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of then firft Seven, and. I might fay of the firft Eight Centuries :ofThat Error, Superftition, and Idolatry having afterwards infenfibly crept into the Church, the true! Chri ftian Doctrine found many illuftrious and generous Protectors in the Prelates, Clergy and People of the Dioceffes of Milan, Turin, Acquitain and Narbon ; who had deli vered it down to their Posterity, known in the Hiftory of the 12th Century, under the Names of Patares, Albigeois and Vaudors. Whereas, on the other hand, it appears from the Teftimony of Hiftory, that Popery is, with regard to thofe controverted Points that caufed our feparation, a modern Doctrine and a downright Mofaic-work: The various Pieces of which were not inlaid all at once, bút at feveral times. For inftance, the Wor fhip of Images, was firfts made a Law to the Church by the fecond Council of Nice,dand in the year 789. Which Council was even afterwards opposed by that of F in the year 794 Indulgences, as they are now understood, and the Office of the Virgin Mary, are not more ancient than the Council of Clermont, that was held in the year 1093. They had, for almoft four hundred tyear's together, difputed on the Nature of the Sacrament of our Lord's Supper, when sin the Council of Latran held in the year, -12157 Innocent the Third determined that Question) and made Tranfubftantiation an Article of Faith. Before the Tenth Century2 the Holy Scripture was read and DiA 3 Edɔ vine

vine Service celebrated in the vulgar Tongue, as appears from the feveral Tranflations we have of the Scripture that were then made in the living Languages of Europe. The taking away of the Chalice," is only from the Council of of Conftance held in the 15th Century, not to mention a Croud of new Articles that were added by the Council of fo that the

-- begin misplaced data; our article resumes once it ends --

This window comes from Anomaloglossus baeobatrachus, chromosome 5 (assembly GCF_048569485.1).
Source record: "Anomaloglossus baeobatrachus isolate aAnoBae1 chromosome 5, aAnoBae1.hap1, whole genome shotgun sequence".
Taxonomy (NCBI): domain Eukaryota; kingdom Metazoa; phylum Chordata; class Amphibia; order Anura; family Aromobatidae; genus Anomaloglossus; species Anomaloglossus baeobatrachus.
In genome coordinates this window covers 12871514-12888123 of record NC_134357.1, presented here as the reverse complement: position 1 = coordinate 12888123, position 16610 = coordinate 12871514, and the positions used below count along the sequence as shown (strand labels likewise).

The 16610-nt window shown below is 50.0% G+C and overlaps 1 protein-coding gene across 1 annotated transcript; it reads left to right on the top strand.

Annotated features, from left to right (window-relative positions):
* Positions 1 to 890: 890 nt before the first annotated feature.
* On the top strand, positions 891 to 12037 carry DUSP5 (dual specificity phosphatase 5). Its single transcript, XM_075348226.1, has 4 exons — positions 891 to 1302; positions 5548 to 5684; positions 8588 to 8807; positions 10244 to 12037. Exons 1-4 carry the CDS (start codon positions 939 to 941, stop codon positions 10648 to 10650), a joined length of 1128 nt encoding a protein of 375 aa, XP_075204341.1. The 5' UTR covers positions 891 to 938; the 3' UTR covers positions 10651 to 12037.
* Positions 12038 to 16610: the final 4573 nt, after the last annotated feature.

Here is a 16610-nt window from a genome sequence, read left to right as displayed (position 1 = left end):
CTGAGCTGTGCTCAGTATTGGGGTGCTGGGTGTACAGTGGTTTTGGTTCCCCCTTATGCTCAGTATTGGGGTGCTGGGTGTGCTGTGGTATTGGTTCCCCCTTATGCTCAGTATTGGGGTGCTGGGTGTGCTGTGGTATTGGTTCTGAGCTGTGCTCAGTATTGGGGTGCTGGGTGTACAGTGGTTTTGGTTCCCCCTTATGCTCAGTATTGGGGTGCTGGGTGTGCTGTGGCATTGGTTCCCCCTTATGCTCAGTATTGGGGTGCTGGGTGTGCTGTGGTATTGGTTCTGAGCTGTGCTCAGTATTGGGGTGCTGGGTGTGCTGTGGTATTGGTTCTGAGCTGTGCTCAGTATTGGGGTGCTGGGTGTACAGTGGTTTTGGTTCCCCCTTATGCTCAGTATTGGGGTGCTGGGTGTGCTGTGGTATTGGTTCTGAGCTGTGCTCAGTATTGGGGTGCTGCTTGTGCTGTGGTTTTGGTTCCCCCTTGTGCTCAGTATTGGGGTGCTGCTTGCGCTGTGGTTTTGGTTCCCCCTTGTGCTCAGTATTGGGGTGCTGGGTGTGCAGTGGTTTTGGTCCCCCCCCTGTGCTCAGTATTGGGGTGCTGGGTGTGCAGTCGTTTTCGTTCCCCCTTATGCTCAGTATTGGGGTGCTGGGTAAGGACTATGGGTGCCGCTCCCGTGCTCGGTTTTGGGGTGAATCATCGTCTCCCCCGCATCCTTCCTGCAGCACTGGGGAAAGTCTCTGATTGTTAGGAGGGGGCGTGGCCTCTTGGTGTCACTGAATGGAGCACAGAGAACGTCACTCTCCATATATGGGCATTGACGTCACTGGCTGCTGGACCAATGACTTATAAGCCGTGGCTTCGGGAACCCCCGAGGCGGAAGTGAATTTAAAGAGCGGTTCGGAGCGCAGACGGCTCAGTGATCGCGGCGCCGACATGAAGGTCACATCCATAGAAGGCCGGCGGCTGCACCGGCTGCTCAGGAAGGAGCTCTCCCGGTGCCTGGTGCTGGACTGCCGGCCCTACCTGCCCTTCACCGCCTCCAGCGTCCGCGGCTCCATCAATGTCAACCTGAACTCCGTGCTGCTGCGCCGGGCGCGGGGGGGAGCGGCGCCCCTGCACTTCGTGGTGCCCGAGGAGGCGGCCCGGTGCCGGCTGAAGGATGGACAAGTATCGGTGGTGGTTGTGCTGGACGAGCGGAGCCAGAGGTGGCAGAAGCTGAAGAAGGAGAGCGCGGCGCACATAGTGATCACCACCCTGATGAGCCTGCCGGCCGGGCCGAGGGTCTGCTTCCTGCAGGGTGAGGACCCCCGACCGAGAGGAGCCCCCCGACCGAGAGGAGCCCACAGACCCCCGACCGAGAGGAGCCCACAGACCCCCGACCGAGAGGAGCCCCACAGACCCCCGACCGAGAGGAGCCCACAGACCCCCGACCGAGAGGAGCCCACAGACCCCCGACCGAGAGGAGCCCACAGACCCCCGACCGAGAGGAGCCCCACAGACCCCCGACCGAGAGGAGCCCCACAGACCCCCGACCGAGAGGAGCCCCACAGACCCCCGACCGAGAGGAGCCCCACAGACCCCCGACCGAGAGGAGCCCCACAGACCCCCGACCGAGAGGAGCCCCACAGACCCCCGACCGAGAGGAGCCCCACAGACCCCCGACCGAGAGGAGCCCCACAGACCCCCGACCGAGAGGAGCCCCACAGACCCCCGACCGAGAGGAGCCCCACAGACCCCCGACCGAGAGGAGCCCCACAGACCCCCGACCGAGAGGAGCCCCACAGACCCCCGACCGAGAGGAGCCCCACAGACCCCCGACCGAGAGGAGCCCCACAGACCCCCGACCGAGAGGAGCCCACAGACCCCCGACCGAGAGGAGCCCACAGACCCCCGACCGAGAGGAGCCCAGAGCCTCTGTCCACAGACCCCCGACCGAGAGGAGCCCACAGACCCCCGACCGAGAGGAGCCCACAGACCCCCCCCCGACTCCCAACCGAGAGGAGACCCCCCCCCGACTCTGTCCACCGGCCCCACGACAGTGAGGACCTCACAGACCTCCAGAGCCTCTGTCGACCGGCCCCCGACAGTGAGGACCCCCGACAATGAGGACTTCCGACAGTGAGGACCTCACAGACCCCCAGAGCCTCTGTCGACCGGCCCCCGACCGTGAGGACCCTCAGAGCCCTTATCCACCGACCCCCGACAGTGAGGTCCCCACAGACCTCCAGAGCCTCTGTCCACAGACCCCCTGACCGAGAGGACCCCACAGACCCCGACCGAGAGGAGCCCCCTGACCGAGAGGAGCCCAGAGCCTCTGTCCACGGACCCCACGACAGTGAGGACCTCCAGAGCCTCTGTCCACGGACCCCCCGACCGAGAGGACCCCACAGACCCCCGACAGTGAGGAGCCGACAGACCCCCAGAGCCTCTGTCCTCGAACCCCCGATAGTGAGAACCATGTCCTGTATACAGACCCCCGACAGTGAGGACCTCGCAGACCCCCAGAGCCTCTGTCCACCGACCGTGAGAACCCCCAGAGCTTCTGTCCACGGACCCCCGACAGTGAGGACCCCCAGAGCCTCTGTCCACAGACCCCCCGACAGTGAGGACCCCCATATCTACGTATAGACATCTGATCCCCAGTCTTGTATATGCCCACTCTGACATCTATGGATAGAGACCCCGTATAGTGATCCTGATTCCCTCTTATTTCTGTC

Trent, held in the Shaving any

Church, far from

ground to glory in, having preferved Religion fo pure, as it was in the time of Clovis the firft Chriftian King of France, is indeed very far from having kept it in so true and genuine a State as it was in the time of Charlemaign, who reigned about 300 years after. Of this every one must be convinced, who will compare the History of the Church in thefe different Agesond bo



But befides thofe general Imputations they, without diftinction, faften on all Proteftants; they lay many particular Charges on thofe of France, with regard to their Origine, Principles and Conduct. Conduct VBOL.

IN their Opinion the Reformed Religion in France, that fatal Infection that spread it Jelf, (it is Father Daniel fpeaks thus) by degrees over all Parts of the Kingdom, owes its fro or to a few defpicable Names, that are mentioned in Hiftory for no other purpole, but to make that new Religion's Ori


gin to be known. This he fays he fays immediate

ly after having Mr. Pavanes, who for Religion's fake was burned alive at


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Paris in the year 1525 He pretends, that he was a Clothiers and that Luther and his Disciples made use of People of that Rank to carry on their Undertakings in France. M. De Beze, who was almoft his Contem porary, fays, that he was a young but lear ed Man, whom Briçonnet the Bishop of Meaux had perfuaded to come, into his Diocese. question blod togaT